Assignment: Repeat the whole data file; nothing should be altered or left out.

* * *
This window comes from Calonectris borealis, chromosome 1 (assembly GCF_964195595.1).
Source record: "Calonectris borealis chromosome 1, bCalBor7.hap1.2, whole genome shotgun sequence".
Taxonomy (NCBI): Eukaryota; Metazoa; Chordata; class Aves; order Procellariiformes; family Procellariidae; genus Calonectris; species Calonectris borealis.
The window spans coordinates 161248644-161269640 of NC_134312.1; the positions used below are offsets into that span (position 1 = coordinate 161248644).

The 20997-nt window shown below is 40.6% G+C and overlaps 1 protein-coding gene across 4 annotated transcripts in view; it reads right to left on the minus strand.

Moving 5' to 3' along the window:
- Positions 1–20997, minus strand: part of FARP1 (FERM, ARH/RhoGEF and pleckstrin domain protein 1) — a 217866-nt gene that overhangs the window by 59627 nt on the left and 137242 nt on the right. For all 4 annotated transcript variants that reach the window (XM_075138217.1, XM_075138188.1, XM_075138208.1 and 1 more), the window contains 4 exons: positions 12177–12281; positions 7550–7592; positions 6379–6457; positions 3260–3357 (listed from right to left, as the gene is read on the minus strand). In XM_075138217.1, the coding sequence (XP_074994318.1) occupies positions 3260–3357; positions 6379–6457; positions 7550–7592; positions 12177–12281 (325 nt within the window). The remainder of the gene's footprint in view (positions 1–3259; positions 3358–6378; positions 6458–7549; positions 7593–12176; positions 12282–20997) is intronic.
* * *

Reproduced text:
This window comes from Calonectris borealis, chromosome 1 (assembly GCF_964195595.1).
Source record: "Calonectris borealis chromosome 1, bCalBor7.hap1.2, whole genome shotgun sequence".
Taxonomy (NCBI): Eukaryota; Metazoa; Chordata; class Aves; order Procellariiformes; family Procellariidae; genus Calonectris; species Calonectris borealis.
The window spans coordinates 161248644-161269640 of NC_134312.1; the positions used below are offsets into that span (position 1 = coordinate 161248644).

The 20997-nt window shown below is 40.6% G+C and overlaps 1 protein-coding gene across 4 annotated transcripts in view; it reads right to left on the minus strand.

Moving 5' to 3' along the window:
- Positions 1–20997, minus strand: part of FARP1 (FERM, ARH/RhoGEF and pleckstrin domain protein 1) — a 217866-nt gene that overhangs the window by 59627 nt on the left and 137242 nt on the right. For all 4 annotated transcript variants that reach the window (XM_075138217.1, XM_075138188.1, XM_075138208.1 and 1 more), the window contains 4 exons: positions 12177–12281; positions 7550–7592; positions 6379–6457; positions 3260–3357 (listed from right to left, as the gene is read on the minus strand). In XM_075138217.1, the coding sequence (XP_074994318.1) occupies positions 3260–3357; positions 6379–6457; positions 7550–7592; positions 12177–12281 (325 nt within the window). The remainder of the gene's footprint in view (positions 1–3259; positions 3358–6378; positions 6458–7549; positions 7593–12176; positions 12282–20997) is intronic.